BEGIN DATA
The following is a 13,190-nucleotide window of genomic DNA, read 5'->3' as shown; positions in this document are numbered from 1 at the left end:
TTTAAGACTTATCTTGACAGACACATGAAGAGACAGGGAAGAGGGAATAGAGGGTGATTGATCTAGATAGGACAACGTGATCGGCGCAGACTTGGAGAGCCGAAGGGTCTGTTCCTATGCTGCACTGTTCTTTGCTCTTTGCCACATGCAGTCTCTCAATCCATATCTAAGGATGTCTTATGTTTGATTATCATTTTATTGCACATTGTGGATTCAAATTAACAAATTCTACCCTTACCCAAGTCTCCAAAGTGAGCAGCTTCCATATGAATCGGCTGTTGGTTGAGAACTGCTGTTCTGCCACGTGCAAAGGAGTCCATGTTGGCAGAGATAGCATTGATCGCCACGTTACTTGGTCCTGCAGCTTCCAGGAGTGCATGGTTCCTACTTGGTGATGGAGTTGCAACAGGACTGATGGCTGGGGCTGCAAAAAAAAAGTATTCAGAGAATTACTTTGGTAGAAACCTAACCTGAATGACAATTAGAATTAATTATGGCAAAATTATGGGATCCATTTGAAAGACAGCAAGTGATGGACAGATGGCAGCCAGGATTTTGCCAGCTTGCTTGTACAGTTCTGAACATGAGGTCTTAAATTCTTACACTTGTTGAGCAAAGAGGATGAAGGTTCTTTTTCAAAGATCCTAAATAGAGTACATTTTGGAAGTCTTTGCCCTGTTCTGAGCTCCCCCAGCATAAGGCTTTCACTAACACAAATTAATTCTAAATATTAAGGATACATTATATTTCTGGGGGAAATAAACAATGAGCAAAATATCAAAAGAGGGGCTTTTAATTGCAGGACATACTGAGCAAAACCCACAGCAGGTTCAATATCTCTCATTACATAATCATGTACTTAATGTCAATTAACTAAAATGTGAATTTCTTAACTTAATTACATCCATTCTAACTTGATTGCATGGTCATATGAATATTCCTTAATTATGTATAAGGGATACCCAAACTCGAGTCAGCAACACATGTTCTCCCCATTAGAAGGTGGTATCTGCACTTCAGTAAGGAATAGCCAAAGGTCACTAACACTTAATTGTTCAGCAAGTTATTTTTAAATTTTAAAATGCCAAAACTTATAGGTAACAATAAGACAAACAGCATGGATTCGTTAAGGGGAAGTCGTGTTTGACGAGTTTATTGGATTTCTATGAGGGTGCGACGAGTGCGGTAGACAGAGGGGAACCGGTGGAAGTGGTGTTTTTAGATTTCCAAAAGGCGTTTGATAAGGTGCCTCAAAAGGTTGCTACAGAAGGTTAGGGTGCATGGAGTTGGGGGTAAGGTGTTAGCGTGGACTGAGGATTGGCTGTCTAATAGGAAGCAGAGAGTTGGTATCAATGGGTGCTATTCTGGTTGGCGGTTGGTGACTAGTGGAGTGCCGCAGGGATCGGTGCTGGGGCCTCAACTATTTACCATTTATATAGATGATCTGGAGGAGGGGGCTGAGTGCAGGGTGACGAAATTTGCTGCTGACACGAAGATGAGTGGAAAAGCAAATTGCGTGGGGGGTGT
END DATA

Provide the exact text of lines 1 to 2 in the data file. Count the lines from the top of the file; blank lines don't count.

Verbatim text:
The following is a 13,190-nucleotide window of genomic DNA, read 5'->3' as shown; positions in this document are numbered from 1 at the left end:
TTTAAGACTTATCTTGACAGACACATGAAGAGACAGGGAAGAGGGAATAGAGGGTGATTGATCTAGATAGGACAACGTGATCGGCGCAGACTTGGAGAGCCGAAGGGTCTGTTCCTATGCTGCACTGTTCTTTGCTCTTTGCCACATGCAGTCTCTCAATCCATATCTAAGGATGTCTTATGTTTGATTATCATTTTATTGCACATTGTGGATTCAAATTAACAAATTCTACCCTTACCCAAGTCTCCAAAGTGAGCAGCTTCCATATGAATCGGCTGTTGGTTGAGAACTGCTGTTCTGCCACGTGCAAAGGAGTCCATGTTGGCAGAGATAGCATTGATCGCCACGTTACTTGGTCCTGCAGCTTCCAGGAGTGCATGGTTCCTACTTGGTGATGGAGTTGCAACAGGACTGATGGCTGGGGCTGCAAAAAAAAAGTATTCAGAGAATTACTTTGGTAGAAACCTAACCTGAATGACAATTAGAATTAATTATGGCAAAATTATGGGATCCATTTGAAAGACAGCAAGTGATGGACAGATGGCAGCCAGGATTTTGCCAGCTTGCTTGTACAGTTCTGAACATGAGGTCTTAAATTCTTACACTTGTTGAGCAAAGAGGATGAAGGTTCTTTTTCAAAGATCCTAAATAGAGTACATTTTGGAAGTCTTTGCCCTGTTCTGAGCTCCCCCAGCATAAGGCTTTCACTAACACAAATTAATTCTAAATATTAAGGATACATTATATTTCTGGGGGAAATAAACAATGAGCAAAATATCAAAAGAGGGGCTTTTAATTGCAGGACATACTGAGCAAAACCCACAGCAGGTTCAATATCTCTCATTACATAATCATGTACTTAATGTCAATTAACTAAAATGTGAATTTCTTAACTTAATTACATCCATTCTAACTTGATTGCATGGTCATATGAATATTCCTTAATTATGTATAAGGGATACCCAAACTCGAGTCAGCAACACATGTTCTCCCCATTAGAAGGTGGTATCTGCACTTCAGTAAGGAATAGCCAAAGGTCACTAACACTTAATTGTTCAGCAAGTTATTTTTAAATTTTAAAATGCCAAAACTTATAGGTAACAATAAGACAAACAGCATGGATTCGTTAAGGGGAAGTCGTGTTTGACGAGTTTATTGGATTTCTATGAGGGTGCGACGAGTGCGGTAGACAGAGGGGAACCGGTGGAAGTGGTGTTTTTAGATTTCCAAAAGGCGTTTGATAAGGTGCCTCAAAAGGTTGCTACAGAAGGTTAGGGTGCATGGAGTTGGGGGTAAGGTGTTAGCGTGGACTGAGGATTGGCTGTCTAATAGGAAGCAGAGAGTTGGTATCAATGGGTGCTATTCTGGTTGGCGGTTGGTGACTAGTGGAGTGCCGCAGGGATCGGTGCTGGGGCCTCAACTATTTACCATTTATATAGATGATCTGGAGGAGGGGGCTGAGTGCAGGGTGACGAAATTTGCTGCTGACACGAAGATGAGTGGAAAAGCAAATTGCGTGGGGGGTGT